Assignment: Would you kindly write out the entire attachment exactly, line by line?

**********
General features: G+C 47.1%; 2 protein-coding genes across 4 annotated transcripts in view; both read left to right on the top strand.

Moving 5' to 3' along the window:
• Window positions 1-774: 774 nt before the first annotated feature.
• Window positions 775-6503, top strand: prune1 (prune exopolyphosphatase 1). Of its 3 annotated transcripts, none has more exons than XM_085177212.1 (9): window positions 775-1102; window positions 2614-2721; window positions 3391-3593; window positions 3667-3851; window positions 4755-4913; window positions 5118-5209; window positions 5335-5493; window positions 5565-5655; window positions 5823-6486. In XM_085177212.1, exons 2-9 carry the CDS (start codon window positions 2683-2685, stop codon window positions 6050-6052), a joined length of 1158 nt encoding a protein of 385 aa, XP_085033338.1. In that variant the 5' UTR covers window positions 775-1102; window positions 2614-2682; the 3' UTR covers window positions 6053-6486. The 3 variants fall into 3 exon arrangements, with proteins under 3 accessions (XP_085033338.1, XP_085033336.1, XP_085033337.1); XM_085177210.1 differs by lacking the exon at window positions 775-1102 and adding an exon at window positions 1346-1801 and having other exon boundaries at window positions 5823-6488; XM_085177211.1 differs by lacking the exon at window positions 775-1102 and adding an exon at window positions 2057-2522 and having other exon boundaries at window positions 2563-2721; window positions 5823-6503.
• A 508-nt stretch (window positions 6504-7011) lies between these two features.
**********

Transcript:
General features: G+C 47.1%; 2 protein-coding genes across 4 annotated transcripts in view; both read left to right on the top strand.

Moving 5' to 3' along the window:
• Window positions 1-774: 774 nt before the first annotated feature.
• Window positions 775-6503, top strand: prune1 (prune exopolyphosphatase 1). Of its 3 annotated transcripts, none has more exons than XM_085177212.1 (9): window positions 775-1102; window positions 2614-2721; window positions 3391-3593; window positions 3667-3851; window positions 4755-4913; window positions 5118-5209; window positions 5335-5493; window positions 5565-5655; window positions 5823-6486. In XM_085177212.1, exons 2-9 carry the CDS (start codon window positions 2683-2685, stop codon window positions 6050-6052), a joined length of 1158 nt encoding a protein of 385 aa, XP_085033338.1. In that variant the 5' UTR covers window positions 775-1102; window positions 2614-2682; the 3' UTR covers window positions 6053-6486. The 3 variants fall into 3 exon arrangements, with proteins under 3 accessions (XP_085033338.1, XP_085033336.1, XP_085033337.1); XM_085177210.1 differs by lacking the exon at window positions 775-1102 and adding an exon at window positions 1346-1801 and having other exon boundaries at window positions 5823-6488; XM_085177211.1 differs by lacking the exon at window positions 775-1102 and adding an exon at window positions 2057-2522 and having other exon boundaries at window positions 2563-2721; window positions 5823-6503.
• A 508-nt stretch (window positions 6504-7011) lies between these two features.